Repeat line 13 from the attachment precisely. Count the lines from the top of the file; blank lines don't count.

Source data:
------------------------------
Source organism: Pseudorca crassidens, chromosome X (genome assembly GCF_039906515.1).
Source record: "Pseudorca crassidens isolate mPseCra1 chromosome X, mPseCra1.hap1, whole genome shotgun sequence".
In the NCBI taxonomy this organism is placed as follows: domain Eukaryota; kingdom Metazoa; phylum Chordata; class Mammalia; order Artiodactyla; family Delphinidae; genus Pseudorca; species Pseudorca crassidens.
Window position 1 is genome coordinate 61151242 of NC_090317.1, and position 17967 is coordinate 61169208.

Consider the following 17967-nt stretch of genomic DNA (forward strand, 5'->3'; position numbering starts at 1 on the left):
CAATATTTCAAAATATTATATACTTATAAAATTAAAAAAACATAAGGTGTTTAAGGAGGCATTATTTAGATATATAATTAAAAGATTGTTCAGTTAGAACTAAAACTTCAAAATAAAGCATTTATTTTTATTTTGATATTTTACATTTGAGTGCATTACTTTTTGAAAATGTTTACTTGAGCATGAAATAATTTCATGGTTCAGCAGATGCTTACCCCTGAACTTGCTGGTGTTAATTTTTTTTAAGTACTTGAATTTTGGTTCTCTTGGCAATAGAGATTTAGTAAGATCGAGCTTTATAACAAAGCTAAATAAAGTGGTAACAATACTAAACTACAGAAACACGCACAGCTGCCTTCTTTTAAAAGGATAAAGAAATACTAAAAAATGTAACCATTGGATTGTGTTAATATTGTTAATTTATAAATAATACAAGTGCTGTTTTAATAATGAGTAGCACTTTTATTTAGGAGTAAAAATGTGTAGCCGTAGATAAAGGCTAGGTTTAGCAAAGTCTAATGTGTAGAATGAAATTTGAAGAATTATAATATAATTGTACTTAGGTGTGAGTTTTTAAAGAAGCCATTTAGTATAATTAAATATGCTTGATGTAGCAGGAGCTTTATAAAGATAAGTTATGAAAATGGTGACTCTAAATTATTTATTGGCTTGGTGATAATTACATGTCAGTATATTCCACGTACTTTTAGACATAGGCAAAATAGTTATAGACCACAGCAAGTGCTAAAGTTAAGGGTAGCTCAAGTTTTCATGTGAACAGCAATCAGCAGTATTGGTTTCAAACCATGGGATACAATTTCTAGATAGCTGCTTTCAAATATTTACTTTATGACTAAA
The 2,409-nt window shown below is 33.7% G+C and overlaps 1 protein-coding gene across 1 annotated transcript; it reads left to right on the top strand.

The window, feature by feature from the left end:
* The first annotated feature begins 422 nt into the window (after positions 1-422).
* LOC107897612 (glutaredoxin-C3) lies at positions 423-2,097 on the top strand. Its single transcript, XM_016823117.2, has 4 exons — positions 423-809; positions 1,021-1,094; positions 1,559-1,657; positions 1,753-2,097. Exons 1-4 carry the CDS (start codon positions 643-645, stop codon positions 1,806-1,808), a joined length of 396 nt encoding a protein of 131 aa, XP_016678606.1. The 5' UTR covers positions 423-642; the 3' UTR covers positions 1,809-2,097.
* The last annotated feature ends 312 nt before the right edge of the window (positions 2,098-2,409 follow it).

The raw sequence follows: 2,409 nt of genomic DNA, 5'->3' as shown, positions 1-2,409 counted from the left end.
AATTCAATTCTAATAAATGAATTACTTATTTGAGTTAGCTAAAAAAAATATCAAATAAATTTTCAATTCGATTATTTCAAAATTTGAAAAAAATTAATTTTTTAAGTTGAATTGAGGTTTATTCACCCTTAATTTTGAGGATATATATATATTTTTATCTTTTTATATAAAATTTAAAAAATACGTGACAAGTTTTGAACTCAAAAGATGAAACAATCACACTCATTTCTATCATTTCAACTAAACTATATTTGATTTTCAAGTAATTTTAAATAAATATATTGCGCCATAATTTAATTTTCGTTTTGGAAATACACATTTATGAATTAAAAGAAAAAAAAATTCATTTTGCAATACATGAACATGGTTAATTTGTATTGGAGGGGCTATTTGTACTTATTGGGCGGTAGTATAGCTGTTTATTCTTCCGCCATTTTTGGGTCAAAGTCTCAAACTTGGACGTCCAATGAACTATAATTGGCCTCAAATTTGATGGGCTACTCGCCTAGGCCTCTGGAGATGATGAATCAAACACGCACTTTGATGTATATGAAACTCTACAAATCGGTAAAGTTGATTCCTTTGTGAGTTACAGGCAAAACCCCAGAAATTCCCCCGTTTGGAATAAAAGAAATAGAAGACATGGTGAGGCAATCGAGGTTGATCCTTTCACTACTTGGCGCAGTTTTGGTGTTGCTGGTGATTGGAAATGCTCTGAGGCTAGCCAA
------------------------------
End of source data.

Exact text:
AATTCAATTCTAATAAATGAATTACTTATTTGAGTTAGCTAAAAAAAATATCAAATAAATTTTCAATTCGATTATTTCAAAATTTGAAAAAAATTAATTTTTTAAGTTGAATTGAGGTTTATTCACCCTTAATTTTGAGGATATATATATATTTTTATCTTTTTATATAAAATTTAAAAAATACGTGACAAGTTTTGAACTCAAAAGATGAAACAATCACACTCATTTCTATCATTTCAACTAAACTATATTTGATTTTCAAGTAATTTTAAATAAATATATTGCGCCATAATTTAATTTTCGTTTTGGAAATACACATTTATGAATTAAAAGAAAAAAAAATTCATTTTGCAATACATGAACATGGTTAATTTGTATTGGAGGGGCTATTTGTACTTATTGGGCGGTAGTATAGCTGTTTATTCTTCCGCCATTTTTGGGTCAAAGTCTCAAACTTGGACGTCCAATGAACTATAATTGGCCTCAAATTTGATGGGCTACTCGCCTAGGCCTCTGGAGATGATGAATCAAACACGCACTTTGATGTATATGAAACTCTACAAATCGGTAAAGTTGATTCCTTTGTGAGTTACAGGCAAAACCCCAGAAATTCCCCCGTTTGGAATAAAAGAAATAGAAGACATGGTGAGGCAATCGAGGTTGATCCTTTCACTACTTGGCGCAGTTTTGGTGTTGCTGGTGATTGGAAATGCTCTGAGGCTAGCCAA